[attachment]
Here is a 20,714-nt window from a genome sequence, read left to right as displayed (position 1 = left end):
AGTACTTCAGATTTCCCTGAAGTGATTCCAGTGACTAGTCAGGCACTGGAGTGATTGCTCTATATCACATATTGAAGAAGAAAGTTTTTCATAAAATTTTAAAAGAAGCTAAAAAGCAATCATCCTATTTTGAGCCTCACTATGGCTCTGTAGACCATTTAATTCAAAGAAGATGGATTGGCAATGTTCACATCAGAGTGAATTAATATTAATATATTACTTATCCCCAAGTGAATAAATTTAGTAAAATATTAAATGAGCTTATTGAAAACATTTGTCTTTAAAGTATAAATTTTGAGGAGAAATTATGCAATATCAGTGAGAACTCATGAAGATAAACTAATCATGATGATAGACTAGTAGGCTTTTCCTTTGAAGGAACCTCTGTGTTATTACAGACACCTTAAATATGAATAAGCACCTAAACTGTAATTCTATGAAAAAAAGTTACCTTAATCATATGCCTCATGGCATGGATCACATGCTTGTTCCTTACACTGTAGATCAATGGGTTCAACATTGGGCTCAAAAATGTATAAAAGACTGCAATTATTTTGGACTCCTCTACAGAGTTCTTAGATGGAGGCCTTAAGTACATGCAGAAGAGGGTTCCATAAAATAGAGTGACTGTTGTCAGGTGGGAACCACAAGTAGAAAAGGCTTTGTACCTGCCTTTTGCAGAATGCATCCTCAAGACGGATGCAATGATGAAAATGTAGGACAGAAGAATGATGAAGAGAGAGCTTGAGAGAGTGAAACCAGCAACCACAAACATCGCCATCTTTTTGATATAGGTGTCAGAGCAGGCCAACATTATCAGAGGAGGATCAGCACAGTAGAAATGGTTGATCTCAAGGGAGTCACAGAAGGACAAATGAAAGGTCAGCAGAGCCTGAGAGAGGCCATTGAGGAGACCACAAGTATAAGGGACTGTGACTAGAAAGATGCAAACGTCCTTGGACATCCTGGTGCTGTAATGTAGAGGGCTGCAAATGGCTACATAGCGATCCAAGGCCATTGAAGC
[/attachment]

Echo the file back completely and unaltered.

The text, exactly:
Here is a 20,714-nt window from a genome sequence, read left to right as displayed (position 1 = left end):
AGTACTTCAGATTTCCCTGAAGTGATTCCAGTGACTAGTCAGGCACTGGAGTGATTGCTCTATATCACATATTGAAGAAGAAAGTTTTTCATAAAATTTTAAAAGAAGCTAAAAAGCAATCATCCTATTTTGAGCCTCACTATGGCTCTGTAGACCATTTAATTCAAAGAAGATGGATTGGCAATGTTCACATCAGAGTGAATTAATATTAATATATTACTTATCCCCAAGTGAATAAATTTAGTAAAATATTAAATGAGCTTATTGAAAACATTTGTCTTTAAAGTATAAATTTTGAGGAGAAATTATGCAATATCAGTGAGAACTCATGAAGATAAACTAATCATGATGATAGACTAGTAGGCTTTTCCTTTGAAGGAACCTCTGTGTTATTACAGACACCTTAAATATGAATAAGCACCTAAACTGTAATTCTATGAAAAAAAGTTACCTTAATCATATGCCTCATGGCATGGATCACATGCTTGTTCCTTACACTGTAGATCAATGGGTTCAACATTGGGCTCAAAAATGTATAAAAGACTGCAATTATTTTGGACTCCTCTACAGAGTTCTTAGATGGAGGCCTTAAGTACATGCAGAAGAGGGTTCCATAAAATAGAGTGACTGTTGTCAGGTGGGAACCACAAGTAGAAAAGGCTTTGTACCTGCCTTTTGCAGAATGCATCCTCAAGACGGATGCAATGATGAAAATGTAGGACAGAAGAATGATGAAGAGAGAGCTTGAGAGAGTGAAACCAGCAACCACAAACATCGCCATCTTTTTGATATAGGTGTCAGAGCAGGCCAACATTATCAGAGGAGGATCAGCACAGTAGAAATGGTTGATCTCAAGGGAGTCACAGAAGGACAAATGAAAGGTCAGCAGAGCCTGAGAGAGGCCATTGAGGAGACCACAAGTATAAGGGACTGTGACTAGAAAGATGCAAACGTCCTTGGACATCCTGGTGCTGTAATGTAGAGGGCTGCAAATGGCTACATAGCGATCCAAGGCCATTGAAGC